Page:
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SIR JOHN FROISSART Chronicles of England, France, Spain and the adjoining countries from the latter part of the reign of Edward II to the coronation of Henry IV. Vol.7

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SIR JOHN FROISSART
Chronicles of England, France, Spain and the adjoining countries from the latter part of the reign of Edward II to the coronation of Henry IV. Vol.7
page 416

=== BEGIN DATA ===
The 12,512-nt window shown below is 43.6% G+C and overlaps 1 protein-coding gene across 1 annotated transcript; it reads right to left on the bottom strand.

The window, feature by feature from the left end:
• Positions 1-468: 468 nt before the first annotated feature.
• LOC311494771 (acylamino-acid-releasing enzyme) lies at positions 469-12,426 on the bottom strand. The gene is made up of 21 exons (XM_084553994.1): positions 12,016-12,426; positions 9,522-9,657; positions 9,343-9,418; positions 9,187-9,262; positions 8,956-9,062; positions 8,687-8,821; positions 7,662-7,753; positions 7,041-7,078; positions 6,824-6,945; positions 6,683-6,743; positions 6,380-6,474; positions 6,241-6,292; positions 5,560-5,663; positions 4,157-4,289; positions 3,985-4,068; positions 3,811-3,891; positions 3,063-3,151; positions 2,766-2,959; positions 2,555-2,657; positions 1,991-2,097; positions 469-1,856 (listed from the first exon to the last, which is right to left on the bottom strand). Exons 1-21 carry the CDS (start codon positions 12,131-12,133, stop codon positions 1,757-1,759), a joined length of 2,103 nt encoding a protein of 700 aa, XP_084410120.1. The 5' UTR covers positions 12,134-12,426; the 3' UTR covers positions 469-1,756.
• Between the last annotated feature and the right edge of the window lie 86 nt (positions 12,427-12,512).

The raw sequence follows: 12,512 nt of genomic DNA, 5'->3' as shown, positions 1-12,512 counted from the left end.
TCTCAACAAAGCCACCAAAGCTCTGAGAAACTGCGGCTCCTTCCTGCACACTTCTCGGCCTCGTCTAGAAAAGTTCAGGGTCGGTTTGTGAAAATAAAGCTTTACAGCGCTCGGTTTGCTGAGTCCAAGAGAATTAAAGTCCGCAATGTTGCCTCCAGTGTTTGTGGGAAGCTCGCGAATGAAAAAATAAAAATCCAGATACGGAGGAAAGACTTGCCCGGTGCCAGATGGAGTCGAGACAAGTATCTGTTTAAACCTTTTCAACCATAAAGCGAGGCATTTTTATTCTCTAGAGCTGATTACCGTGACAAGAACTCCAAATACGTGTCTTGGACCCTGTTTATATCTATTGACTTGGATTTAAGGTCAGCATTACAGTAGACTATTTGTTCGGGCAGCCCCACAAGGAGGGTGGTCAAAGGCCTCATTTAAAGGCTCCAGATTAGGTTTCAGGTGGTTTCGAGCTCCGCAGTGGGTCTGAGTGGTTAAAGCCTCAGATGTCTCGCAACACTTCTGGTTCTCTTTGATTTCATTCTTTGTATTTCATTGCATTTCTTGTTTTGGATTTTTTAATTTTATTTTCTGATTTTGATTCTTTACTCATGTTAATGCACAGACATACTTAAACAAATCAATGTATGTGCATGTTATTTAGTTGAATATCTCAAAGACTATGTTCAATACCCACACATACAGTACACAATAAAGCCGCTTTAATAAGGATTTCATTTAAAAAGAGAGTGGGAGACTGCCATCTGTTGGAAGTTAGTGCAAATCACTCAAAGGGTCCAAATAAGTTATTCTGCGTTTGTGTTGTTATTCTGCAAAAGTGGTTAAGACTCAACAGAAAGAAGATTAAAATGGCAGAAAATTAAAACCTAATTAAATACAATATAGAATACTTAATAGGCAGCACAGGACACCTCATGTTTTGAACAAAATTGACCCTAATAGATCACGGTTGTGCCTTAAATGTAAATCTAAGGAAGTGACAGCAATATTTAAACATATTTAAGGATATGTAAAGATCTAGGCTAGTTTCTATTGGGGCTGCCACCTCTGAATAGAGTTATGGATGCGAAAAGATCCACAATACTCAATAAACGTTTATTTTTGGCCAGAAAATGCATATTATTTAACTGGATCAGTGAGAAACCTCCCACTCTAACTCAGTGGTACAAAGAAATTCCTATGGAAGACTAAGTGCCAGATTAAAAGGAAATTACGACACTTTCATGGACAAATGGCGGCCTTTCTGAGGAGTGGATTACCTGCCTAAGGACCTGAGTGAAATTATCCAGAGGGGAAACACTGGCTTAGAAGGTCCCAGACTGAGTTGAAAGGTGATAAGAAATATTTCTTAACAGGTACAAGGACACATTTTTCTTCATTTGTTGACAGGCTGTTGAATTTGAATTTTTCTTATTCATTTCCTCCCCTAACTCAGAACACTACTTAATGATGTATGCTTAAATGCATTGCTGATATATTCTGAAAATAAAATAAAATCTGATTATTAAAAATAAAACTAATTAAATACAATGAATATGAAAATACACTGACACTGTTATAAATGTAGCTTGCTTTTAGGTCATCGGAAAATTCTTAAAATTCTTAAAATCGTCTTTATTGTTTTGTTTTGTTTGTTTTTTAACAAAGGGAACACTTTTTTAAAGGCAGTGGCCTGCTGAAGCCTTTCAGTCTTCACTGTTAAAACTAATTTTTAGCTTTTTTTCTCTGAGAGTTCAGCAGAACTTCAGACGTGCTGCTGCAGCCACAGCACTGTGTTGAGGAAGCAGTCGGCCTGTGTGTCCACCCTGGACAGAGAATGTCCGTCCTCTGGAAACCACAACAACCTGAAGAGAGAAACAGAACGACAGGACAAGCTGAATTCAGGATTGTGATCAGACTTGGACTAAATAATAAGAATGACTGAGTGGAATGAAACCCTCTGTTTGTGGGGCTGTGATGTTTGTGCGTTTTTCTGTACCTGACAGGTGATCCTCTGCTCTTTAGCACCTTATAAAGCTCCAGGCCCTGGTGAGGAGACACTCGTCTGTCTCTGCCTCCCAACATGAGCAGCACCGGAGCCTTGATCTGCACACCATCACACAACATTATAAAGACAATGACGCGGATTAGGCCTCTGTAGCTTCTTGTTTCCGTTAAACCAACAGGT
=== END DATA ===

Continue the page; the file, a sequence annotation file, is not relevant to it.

began to fear we had loft them. • At laft they came back with particular accounts of the ene-my's ftrength. They faid there were in the van battalion at leaft feven thoufand men armed from head to foot, in the handfomeft manner poffi-ble; in that of the king, thirty thoufand horfe, and all well armed. When our men and their leaders heard the numbers of the enemy, and how they were marching, the van battalion be-ing two leagues in advance of the main body with the king; for the Gafcons and foreigners were not on good terms with the Caftillians; they refolved to keep in a compact body, with-in their intrenchments, and to form two wings, with the men at arms, who amounted to-about twenty-five hundred, in the rear of the wings. You would there, my lord, have witneffed a fine order of battle, and men (hewing great courage. The king commanded, under pain of death, that no one fhould be ranfomed, if the day were ours, but that all fhould be put to death. This was wifely done ; for our lords faid, that if we occupied ourfelves in making prifoners, we fhould think of nothing elfe, and rifk the lofs of the day: it will be much better to combat vi* goroufly, than attend to the dictates of avarice by making prifoners, and fell ourfelves, like men, whofe all is at ftake. f Our enemies now were advancing in as clôfe order as poffible juft before us. They difmount-ed, and, driving their horfes away, laced their plates 406


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